No, this is not a lockdown. Let’s be very clear about that. The new restrictions are focused on reducing contacts between people in household settings. That’s what the regulations will deal with.
Anything else is for guidance only.
When it comes to issues like travel, socialising outside of the home, work, shopping, attending weddings or other functions, people should use their discretion and common sense. Continue to work from home if you can. Ask yourself how important a journey or other planned activity is to you. How much additional risk would it bring to you or others? How difficult would it be to maintain social distancing?
Remember that positive tests are particularly high in your area and bear that in mind in relation to everything you do. Be really careful and keep yourself and others safe. Maintain social distancing, wash your hands and wear a face covering when required.
We all have to try to strike the right balance in our daily lives as we continue to manage and mitigate the Covid-19 risks.
So can people leave a restricted area – or travel into one – for work, to go shopping, eat in a restaurant etc?
Yes. This will still be permitted under the new regulations. If you have to travel for work purposes into or out of these areas, then do so. Likewise, businesses in these areas are still open for business. This not a lockdown. We’re just asking people to be ultra-careful and always be mindful of the Covid rates in particular areas. Ask yourself how important a planned activity is to you.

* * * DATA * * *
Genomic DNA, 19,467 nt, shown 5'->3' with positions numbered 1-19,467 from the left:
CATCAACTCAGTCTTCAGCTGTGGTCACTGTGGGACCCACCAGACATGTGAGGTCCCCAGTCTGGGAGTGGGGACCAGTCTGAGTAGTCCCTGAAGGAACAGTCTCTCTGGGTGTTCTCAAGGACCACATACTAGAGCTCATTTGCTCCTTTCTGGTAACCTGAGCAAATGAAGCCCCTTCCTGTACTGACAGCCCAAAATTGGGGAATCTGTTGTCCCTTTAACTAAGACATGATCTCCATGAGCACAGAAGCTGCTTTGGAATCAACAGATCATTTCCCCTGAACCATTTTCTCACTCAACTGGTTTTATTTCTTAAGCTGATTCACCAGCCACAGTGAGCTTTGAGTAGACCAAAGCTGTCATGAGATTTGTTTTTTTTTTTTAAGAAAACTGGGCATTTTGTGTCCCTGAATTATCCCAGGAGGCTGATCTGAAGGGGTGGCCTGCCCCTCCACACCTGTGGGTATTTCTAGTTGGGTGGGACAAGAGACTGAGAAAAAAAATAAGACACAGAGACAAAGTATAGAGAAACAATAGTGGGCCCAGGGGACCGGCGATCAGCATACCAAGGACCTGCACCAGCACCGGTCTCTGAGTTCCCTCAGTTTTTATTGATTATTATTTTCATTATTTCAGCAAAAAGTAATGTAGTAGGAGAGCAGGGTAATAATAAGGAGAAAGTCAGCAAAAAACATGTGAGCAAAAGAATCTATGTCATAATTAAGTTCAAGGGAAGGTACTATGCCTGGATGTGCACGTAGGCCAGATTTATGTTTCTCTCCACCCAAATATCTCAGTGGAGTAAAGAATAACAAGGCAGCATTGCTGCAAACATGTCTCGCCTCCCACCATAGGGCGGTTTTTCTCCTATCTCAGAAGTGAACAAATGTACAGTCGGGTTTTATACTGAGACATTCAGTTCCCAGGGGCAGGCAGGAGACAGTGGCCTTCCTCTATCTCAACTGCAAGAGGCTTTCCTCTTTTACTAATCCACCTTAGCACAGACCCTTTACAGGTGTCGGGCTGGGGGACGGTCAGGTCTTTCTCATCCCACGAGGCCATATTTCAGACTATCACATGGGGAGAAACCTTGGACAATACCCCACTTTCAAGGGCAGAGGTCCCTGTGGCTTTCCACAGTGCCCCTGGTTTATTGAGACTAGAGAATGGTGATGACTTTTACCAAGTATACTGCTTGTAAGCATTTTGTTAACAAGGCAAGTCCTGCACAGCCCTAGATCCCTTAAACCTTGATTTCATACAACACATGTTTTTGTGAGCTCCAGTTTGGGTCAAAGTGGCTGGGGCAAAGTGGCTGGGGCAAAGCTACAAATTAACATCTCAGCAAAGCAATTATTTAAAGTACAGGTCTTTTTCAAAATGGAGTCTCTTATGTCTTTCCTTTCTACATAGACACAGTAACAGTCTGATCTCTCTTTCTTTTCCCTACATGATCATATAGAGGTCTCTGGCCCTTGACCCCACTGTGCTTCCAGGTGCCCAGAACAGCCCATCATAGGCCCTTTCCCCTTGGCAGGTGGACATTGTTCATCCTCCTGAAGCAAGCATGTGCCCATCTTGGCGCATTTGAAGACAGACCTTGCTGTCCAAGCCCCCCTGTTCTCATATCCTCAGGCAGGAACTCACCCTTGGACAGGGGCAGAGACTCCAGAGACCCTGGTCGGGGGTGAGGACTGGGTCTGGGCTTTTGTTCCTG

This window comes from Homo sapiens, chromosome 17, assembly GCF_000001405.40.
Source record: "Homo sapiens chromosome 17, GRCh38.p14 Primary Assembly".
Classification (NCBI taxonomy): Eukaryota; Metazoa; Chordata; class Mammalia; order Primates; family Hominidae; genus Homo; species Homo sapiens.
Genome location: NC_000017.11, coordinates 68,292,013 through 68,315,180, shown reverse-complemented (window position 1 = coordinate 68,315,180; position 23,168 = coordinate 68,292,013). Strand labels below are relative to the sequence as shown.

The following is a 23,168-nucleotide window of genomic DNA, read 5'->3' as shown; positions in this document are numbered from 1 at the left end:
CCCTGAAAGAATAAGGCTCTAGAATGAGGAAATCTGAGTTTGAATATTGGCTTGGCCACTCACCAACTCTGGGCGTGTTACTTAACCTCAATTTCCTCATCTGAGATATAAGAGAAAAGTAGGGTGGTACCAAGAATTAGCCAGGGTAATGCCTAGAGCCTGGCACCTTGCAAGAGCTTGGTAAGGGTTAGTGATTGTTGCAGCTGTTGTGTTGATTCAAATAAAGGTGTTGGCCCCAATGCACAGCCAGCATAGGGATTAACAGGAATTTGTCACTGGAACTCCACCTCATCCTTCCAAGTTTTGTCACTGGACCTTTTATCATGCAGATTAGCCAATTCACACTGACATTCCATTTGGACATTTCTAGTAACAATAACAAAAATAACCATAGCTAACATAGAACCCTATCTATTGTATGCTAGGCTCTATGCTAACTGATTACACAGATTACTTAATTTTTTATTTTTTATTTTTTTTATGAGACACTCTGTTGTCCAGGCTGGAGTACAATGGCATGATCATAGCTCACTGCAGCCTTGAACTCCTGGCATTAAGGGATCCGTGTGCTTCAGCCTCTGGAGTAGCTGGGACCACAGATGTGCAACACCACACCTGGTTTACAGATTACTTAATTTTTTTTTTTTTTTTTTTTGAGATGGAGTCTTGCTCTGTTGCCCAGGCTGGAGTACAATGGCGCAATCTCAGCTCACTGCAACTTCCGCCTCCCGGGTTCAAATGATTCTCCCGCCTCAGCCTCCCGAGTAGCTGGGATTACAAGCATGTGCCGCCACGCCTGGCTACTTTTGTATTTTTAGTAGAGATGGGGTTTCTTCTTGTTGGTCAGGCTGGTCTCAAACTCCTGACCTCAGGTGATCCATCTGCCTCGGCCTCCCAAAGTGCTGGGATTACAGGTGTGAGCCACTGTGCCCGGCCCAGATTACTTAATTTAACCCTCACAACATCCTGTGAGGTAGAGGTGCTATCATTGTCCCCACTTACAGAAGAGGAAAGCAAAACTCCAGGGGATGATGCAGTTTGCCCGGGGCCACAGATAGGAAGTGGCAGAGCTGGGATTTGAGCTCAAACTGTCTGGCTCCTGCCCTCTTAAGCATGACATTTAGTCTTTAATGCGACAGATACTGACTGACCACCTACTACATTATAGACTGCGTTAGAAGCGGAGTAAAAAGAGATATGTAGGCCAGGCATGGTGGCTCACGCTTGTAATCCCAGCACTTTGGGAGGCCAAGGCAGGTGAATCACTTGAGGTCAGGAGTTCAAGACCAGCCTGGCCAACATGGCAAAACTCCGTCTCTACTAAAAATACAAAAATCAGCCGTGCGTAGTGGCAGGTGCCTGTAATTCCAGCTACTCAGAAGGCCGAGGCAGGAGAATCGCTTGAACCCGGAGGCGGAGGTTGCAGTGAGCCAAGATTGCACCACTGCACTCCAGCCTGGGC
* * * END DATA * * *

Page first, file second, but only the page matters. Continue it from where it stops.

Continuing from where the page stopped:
So I can meet people in a pub or restaurant but not in my own home?
The restrictions are about reducing interactions between people. Reducing household contacts is viewed by the Executive as the most effective way to achieve that at this time.
Hospitality businesses will continue to be subject to strict guidance, regulation and appropriate enforcement where necessary.
By focussing new restrictions on households rather than businesses, is this not putting the economy ahead of health?
In common with other administrations, the Executive is seeking to protect both public health and the local economy. This is a difficult challenge and there are no easy options.
It should always be remembered that unemployment, poverty and economic deprivation have serious consequences for people’s physical and mental health.
Will these restrictions not be bad for business in the areas affected?
Covid-19 is bad for business. Rapidly rising rates of infection are very bad for business and for employees. The Executive is bringing in restrictions now to try to slow and stop a worrying increase in cases.
If we can get back on top of the situation, we can avoid more drastic actions down the line. Doing nothing would be really bad for business.